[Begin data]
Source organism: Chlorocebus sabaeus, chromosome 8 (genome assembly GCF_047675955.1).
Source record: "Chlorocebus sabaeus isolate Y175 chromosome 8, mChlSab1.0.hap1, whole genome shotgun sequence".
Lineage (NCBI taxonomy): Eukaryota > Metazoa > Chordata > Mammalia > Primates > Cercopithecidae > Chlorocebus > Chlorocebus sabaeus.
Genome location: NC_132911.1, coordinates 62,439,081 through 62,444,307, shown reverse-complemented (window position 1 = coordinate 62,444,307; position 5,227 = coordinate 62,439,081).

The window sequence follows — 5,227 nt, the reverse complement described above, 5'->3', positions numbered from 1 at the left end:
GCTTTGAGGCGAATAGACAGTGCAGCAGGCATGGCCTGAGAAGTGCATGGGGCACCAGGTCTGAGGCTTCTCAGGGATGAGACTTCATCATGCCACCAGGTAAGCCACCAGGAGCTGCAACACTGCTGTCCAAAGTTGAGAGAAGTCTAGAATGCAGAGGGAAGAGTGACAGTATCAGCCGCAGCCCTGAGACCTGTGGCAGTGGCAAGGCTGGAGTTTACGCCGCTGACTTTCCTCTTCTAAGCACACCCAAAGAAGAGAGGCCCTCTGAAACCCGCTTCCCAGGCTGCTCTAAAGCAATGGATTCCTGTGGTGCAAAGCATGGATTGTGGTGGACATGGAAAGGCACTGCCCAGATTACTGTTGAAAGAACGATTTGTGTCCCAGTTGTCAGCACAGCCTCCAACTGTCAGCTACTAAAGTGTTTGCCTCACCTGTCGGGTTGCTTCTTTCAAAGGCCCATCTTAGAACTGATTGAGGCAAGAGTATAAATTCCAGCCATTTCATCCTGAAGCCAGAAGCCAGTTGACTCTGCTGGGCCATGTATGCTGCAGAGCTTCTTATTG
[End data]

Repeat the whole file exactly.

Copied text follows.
Source organism: Chlorocebus sabaeus, chromosome 8 (genome assembly GCF_047675955.1).
Source record: "Chlorocebus sabaeus isolate Y175 chromosome 8, mChlSab1.0.hap1, whole genome shotgun sequence".
Lineage (NCBI taxonomy): Eukaryota > Metazoa > Chordata > Mammalia > Primates > Cercopithecidae > Chlorocebus > Chlorocebus sabaeus.
Genome location: NC_132911.1, coordinates 62,439,081 through 62,444,307, shown reverse-complemented (window position 1 = coordinate 62,444,307; position 5,227 = coordinate 62,439,081).

The window sequence follows — 5,227 nt, the reverse complement described above, 5'->3', positions numbered from 1 at the left end:
GCTTTGAGGCGAATAGACAGTGCAGCAGGCATGGCCTGAGAAGTGCATGGGGCACCAGGTCTGAGGCTTCTCAGGGATGAGACTTCATCATGCCACCAGGTAAGCCACCAGGAGCTGCAACACTGCTGTCCAAAGTTGAGAGAAGTCTAGAATGCAGAGGGAAGAGTGACAGTATCAGCCGCAGCCCTGAGACCTGTGGCAGTGGCAAGGCTGGAGTTTACGCCGCTGACTTTCCTCTTCTAAGCACACCCAAAGAAGAGAGGCCCTCTGAAACCCGCTTCCCAGGCTGCTCTAAAGCAATGGATTCCTGTGGTGCAAAGCATGGATTGTGGTGGACATGGAAAGGCACTGCCCAGATTACTGTTGAAAGAACGATTTGTGTCCCAGTTGTCAGCACAGCCTCCAACTGTCAGCTACTAAAGTGTTTGCCTCACCTGTCGGGTTGCTTCTTTCAAAGGCCCATCTTAGAACTGATTGAGGCAAGAGTATAAATTCCAGCCATTTCATCCTGAAGCCAGAAGCCAGTTGACTCTGCTGGGCCATGTATGCTGCAGAGCTTCTTATTG